Back in August, Amazon Games invited Den of Geek to play its forthcoming game New World, an MMO set in a fantastical version of Earth inspired by the Age of Exploration, where magic and gunpowder coexist and adventurers duke it out on the mysterious island of Aeternum to take control of different territories in 50v50 battles. I participated in one of these battles in my first preview and was generally impressed with the tighter-than-average MMO combat and gigantic sense of scale.
Earlier this week, I got another chance to go hands-on with an alpha version of the game, and this time I explored a new region called Reekwater, a swampy, bayou-inspired zone that introduces new creatures and a robust fishing mechanic.
At virtually any body of water, you can pull out a fishing rod, attach bait to your hook if you’ve got it, and cast a line in hopes of catching one of the game’s 40-plus different species of fish. At the start of my demo time, I headed straight to a swampy area in the Southeast section of the map to try the new skill out, and I was pleasantly surprised by how fun it was.
I typically don’t care for extracurricular activities like this in MMOs, but right away, I could tell that New World’s fishing mechanic was well thought out by the developers. The controls are simple enough–you press F3 next to any body of water and hold left click to bring up a vertical bar with an icon that rises and falls. Release at the bar’s apex and you’ll cast your line at maximum distance; if your timing is off, you’ll fall short.
Once your line is cast, you’ll see an icon that’ll bobble when a fish approaches. Click at the right time and you’ll snag the fish and initiate the timing-based reeling, in which you hold left-click and release in measured intervals so as not to break the line. All of this feels intuitive and smooth out of the gate, and I’d be lying if I said I didn’t want to spend the rest of my demo time casting my line in different bodies of water.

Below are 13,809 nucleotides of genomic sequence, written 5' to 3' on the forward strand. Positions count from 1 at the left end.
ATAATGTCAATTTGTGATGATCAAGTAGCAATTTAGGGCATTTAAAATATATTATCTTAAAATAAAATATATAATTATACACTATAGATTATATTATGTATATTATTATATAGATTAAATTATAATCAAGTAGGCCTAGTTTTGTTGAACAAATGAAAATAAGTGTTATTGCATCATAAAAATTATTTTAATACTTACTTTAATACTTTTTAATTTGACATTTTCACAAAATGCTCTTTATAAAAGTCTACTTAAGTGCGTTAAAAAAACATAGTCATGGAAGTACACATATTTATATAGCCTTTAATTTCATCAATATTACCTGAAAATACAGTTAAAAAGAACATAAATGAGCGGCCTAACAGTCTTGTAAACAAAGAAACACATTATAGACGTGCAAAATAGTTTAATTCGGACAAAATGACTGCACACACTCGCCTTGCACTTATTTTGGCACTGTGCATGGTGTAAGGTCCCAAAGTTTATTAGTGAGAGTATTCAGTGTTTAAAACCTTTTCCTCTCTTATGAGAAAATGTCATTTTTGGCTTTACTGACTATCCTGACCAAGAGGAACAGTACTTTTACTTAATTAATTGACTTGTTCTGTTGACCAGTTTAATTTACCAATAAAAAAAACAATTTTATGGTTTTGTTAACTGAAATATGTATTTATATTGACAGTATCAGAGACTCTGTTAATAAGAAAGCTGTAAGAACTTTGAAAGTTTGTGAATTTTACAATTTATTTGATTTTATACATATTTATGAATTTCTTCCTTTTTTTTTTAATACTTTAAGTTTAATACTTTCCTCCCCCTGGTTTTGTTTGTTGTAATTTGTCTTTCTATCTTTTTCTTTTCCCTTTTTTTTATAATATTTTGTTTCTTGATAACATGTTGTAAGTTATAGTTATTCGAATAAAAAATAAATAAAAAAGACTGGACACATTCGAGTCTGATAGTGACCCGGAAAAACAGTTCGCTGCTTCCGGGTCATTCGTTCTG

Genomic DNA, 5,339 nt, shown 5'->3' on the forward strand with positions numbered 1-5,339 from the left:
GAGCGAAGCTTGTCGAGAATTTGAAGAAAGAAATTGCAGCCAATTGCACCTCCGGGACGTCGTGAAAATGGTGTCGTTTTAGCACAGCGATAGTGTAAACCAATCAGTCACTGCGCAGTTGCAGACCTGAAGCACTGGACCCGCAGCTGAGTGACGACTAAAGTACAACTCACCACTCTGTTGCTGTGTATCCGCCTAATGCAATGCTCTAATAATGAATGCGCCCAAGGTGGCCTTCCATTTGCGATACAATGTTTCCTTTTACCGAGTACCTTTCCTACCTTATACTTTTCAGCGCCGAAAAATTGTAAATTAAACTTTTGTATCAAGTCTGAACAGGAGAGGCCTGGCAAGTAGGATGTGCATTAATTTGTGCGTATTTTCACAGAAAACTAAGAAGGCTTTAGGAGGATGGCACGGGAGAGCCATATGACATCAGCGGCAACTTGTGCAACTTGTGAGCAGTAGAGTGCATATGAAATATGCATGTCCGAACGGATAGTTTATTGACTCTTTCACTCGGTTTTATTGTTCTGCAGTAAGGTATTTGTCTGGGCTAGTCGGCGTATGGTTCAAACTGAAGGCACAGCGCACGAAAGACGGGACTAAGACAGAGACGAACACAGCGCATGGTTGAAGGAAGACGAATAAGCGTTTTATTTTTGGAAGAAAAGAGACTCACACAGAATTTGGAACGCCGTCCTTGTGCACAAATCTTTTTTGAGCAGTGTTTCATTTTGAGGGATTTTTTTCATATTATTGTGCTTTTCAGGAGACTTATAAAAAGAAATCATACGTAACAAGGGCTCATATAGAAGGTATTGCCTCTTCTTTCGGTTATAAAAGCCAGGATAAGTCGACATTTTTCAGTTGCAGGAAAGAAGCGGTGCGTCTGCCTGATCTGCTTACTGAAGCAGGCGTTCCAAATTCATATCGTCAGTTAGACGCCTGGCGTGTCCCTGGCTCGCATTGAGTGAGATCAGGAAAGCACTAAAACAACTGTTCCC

Depending on what type of water you’re fishing in (fresh or salt), you’ll find different varieties of fish. These vary in rarity, and the rarest fish are hand-placed by the developers in specific “hot spots” across Aeternum, so you’ll have to do some exploring to catch them all. Once caught, fish can be broken down into various items that reflect the rarity of the fish and can be used to craft gear. You also gain XP from fishing.
After a few rounds of fishing, I ventured off into the jungle to see what else Reekwater had to offer. Above all else, I’ll say this—Reekwater is for higher-skilled players. We were told as much prior to our demo time, and the devs weren’t kidding. I died A LOT despite having a buffed-out level 60 character, and the enemies were fearsome to say the least. You’ll have to travel in groups with similarly high-leveled companions to survive, which will be great for players looking for a challenge.
While getting killed mercilessly by Reekwater’s menagerie of enemies was a drag, I did appreciate just how cool the creature designs were. At one point, I stumbled on a moldy temple ruled by amphibious warrior creatures called makogai, who swiftly descended on me and tore me to shreds. They were led by a spell-casting elder-frog-thing and it was cool that the enemies were presented not just as a random group of grunts, but as an organized clan defending their home from me, a spear-wielding invader. Little touches like this go a long way in MMOs.
The most distinctive thing about Reekwater visually is the sheer variety and amount of foliage on display. When I spawned into the area all I saw was green in every direction, and the designers did a great job of making the zone feel just barely touched by humanity, with nature clearly the dominant force. There are wrecked ships scattered about, a developing central settlement with quest givers, and plenty of explorers sloshing about the swamps, but the area feels wild and lush nonetheless. The environments look impressive when compared to other games with similar areas, which often feel too sparse, open, and flat. Reekwater feels overgrown and full of life, and it invites exploration.
New World seems to have a lot to offer both in its content and world design, though I’m still curious to see how it’ll all come together when the game launches in 2021. The massive 50v50 PVP battles will likely be the main appeal for new players, but the stronger Amazon Games can make its side content, like fishing, the better chance the game will be able to sustain a large following.